Established 1874.

The Oberlin Review

Established 1874.

The Oberlin Review

Established 1874.

The Oberlin Review

Commissioning Process Begins at EDL Facility

Abe Frato
The EDL landill gas facility on Hill Creek Drive

The commissioning process began on the $80 million landfill gas processing plant, constructed by the energy company EDL. This process entails the facility running tests on equipment to make sure it is working as designed, before it can fully supply natural gas to vehicles and homes. This period, which began in mid August, is crucial. 

The facility takes methane gas from the Republic Services Lorain County Landfill and purifies it to adhere to pipeline specifications. Methane from decomposing trash is converted to renewable natural gas. Gas is transported from the plant, located on 520 Hill Creek Drive, to the nexus pipeline, a 256-mile pipeline extension that runs through Oberlin city limits. 

On Sept. 5, Oberlin residents were given the opportunity to comment on the EDL facility. Despite EDL not being on the Council’s agenda, eight community members took turns expressing their thoughts. 

Residents expressed concern about the increase in noise levels, living near potential explosions, the light emitted by gas combustion, and the overall lack of communication from the City regarding the plant. 

The facility plans to create approximately 1.6 million British thermal units per year of pipeline-quality renewable natural gas. 

EDL has been a part of the community for over 20 years. In 2001, EDL began purchasing landfill gas from the Lorain County to create electricity on site, which was exported through the Oberlin Municipal Light and Power system. 

EDL closed the electrical plant in 2022. That same year, EDL purchased $800,000 worth of electricity a year from the City to operate the new plant, which will cost Oberlin $500,000 to generate. The $300,000 revenue from the sale will go into the City’s general fund. 

“EDL has been using landfill gas to generate electricity in Oberlin for a long time,”City Councilmember Ray English noted. “They’ve been doing it at a plant that is near the landfill. It’s actually very close to where this plant is. They have been burning landfill gas to drive generators to create electricity.”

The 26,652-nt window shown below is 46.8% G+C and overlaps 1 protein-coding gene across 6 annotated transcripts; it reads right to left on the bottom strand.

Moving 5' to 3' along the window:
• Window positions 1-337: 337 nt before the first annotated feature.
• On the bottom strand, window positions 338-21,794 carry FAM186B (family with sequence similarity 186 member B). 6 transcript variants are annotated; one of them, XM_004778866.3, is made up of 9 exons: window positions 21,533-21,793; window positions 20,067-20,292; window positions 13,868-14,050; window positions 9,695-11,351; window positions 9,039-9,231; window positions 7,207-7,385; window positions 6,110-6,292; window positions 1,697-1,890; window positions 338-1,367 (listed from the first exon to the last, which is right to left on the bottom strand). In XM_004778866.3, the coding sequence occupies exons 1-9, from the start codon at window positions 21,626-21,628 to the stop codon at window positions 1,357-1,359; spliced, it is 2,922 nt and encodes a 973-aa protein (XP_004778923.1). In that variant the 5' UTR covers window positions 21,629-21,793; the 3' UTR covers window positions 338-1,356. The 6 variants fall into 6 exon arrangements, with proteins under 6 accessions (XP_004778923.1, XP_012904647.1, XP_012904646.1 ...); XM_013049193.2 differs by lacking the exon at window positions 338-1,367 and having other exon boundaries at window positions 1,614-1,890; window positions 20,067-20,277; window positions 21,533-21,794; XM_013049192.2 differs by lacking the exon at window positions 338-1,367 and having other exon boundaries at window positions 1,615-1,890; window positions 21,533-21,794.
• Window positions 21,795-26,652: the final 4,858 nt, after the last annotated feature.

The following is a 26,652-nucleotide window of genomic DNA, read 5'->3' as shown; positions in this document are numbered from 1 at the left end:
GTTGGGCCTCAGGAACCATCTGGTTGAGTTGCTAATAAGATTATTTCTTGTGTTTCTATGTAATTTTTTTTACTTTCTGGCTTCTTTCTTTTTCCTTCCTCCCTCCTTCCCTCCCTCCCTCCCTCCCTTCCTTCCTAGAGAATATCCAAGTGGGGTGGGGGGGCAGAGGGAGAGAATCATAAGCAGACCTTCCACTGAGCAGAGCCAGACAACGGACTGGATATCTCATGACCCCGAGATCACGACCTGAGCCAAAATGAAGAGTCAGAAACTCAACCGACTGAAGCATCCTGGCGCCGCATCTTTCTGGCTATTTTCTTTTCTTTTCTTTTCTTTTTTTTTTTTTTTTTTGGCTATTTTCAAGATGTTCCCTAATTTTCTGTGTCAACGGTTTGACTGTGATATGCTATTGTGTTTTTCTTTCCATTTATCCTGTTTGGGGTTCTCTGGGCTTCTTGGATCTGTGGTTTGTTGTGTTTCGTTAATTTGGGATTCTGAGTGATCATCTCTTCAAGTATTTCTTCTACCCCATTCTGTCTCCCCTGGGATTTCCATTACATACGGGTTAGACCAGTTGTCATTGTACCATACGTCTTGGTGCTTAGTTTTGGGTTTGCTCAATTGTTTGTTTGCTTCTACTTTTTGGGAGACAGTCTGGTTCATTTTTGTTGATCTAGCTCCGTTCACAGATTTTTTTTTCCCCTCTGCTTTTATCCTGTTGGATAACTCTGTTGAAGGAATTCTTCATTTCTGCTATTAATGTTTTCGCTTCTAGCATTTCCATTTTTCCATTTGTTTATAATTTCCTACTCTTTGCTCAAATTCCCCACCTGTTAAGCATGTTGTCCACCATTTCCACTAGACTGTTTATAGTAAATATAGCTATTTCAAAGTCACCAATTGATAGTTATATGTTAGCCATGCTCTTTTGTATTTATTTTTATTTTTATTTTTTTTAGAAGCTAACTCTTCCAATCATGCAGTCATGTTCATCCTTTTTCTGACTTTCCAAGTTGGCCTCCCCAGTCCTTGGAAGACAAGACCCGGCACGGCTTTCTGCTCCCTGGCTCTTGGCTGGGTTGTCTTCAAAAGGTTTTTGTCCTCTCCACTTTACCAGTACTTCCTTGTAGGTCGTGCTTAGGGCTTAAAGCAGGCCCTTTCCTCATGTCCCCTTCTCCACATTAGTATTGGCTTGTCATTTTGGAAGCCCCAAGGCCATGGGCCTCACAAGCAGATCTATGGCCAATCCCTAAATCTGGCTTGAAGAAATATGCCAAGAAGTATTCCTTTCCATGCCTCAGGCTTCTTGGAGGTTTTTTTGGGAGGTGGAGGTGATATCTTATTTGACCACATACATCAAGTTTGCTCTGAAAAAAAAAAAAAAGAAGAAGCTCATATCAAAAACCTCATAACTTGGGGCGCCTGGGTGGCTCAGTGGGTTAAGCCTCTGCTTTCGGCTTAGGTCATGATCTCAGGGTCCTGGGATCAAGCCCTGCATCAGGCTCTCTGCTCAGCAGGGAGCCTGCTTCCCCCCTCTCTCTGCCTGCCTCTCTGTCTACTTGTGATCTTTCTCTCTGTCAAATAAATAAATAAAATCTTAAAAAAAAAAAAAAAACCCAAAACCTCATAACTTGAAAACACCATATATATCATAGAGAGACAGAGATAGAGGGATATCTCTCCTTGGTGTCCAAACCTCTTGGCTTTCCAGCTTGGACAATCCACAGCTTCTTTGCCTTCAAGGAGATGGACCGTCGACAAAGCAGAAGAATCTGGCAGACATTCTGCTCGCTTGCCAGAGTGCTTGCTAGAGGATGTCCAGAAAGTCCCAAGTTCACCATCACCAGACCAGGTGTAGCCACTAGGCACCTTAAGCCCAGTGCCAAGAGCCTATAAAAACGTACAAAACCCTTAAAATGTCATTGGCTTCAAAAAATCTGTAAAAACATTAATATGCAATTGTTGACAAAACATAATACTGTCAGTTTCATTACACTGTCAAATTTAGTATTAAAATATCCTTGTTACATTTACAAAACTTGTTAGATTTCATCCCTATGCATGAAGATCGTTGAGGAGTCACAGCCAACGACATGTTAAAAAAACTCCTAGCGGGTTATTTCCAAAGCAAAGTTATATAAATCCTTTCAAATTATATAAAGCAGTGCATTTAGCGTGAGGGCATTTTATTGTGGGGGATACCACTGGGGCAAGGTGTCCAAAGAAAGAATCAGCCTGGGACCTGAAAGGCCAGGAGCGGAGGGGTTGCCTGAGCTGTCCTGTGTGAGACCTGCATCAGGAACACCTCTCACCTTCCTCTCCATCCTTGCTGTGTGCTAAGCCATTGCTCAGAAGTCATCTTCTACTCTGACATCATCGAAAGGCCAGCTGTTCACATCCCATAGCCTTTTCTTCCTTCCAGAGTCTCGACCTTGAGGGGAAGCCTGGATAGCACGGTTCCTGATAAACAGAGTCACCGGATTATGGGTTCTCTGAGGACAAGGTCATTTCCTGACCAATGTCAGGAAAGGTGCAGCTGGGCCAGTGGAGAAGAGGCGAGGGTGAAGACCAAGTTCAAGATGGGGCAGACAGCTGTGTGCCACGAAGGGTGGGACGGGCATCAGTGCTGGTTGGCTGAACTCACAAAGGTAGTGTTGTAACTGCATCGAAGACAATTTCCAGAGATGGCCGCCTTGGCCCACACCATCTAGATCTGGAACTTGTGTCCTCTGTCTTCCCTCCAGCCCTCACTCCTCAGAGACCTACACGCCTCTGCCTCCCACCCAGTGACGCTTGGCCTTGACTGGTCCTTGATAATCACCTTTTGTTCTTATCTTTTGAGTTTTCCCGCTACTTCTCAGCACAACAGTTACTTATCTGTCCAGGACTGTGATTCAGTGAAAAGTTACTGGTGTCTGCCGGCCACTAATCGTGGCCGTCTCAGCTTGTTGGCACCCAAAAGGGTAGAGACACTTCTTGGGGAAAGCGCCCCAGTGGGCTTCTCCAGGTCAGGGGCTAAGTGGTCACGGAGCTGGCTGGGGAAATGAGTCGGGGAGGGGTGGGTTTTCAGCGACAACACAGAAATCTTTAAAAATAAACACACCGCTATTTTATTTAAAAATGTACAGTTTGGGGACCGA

“EDL is committed to being a responsive and responsible neighbor and we are working with our contractor to further mitigate any sound impacts, as well as ensuring we meet all regulatory requirements” EDL Chief Executive Officer Richard DiGia added.

Oberlin Fire Chief Robert Hanmer has worked with EDL concerning the commissioning process. 

“The facility has gas detection sensors … and a number of fire detection systems, including … Very Early Smoke Detection Alarms, infrared detectors, smoke alarms, and a sprinkler system,” Hanmer wrote. “Any activation of any of the alarm systems will immediately shut the gas lines down and immediately notify the fire department to respond.” 

Conservatory third-year Bradley Boatright has observed the impact of the facility on campus.

“It was 2 a.m. and my friends and I were walking to Bailey House, and the whole time the sky was like a little bit pink on one side,” Boatright said. “In front of [Stevenson Dining Hall], you could see it clearly, and it was really bright for a second. It was just above the horizon.”

Boatright’s observations can be attributed to the flare created by the combustion of gas, which is a means of disposing of excess landfill waste. 

“Once the facility is supplying all the generated RNG to customers, the flare will run during shutdowns, maintenance or repairs,” DiGia noted. “Combusting biogas and RNG in a flare emits primarily carbon dioxide and water, thus reducing the greenhouse gas emissions equivalent from if the unburned gas was vented.” 

John Elder, cofounder of environmental group Citizens for Safe and Sustainable Energy, which fought against the construction of the NEXUS pipeline in Oberlin, expressed his perspective on the gas processing plant.

“Although I was favorably impressed by EDL’s City Council presentation on the corporation’s demonstrated commitment to safe operations, the reality is that a gas leak or explosion could occur,” Elder wrote in an email to the Review. “Also, although an Oberlin friend reports that, during his brief observation of a similar EDL refinery in a residential neighborhood near Indianapolis, he could detect no foul odors, gas refineries certainly have a reputation of being pretty smelly operations. I suspect that the longer the refinery is in use the more leakage is likely to develop, including of invisible gasses such as methane, that contribute significantly to global warming.” 

Oberlin Director of Planning and Development Carrie Porter commented on the importance of City Council’s next meeting concerning EDL. 

“At the last meeting, representatives from EDL were there to hear all the residents’ complaints [and] questions,” Porter said. “EDL are supposed to come back to the Sept. 18 council meeting and give answers.”

More to Discover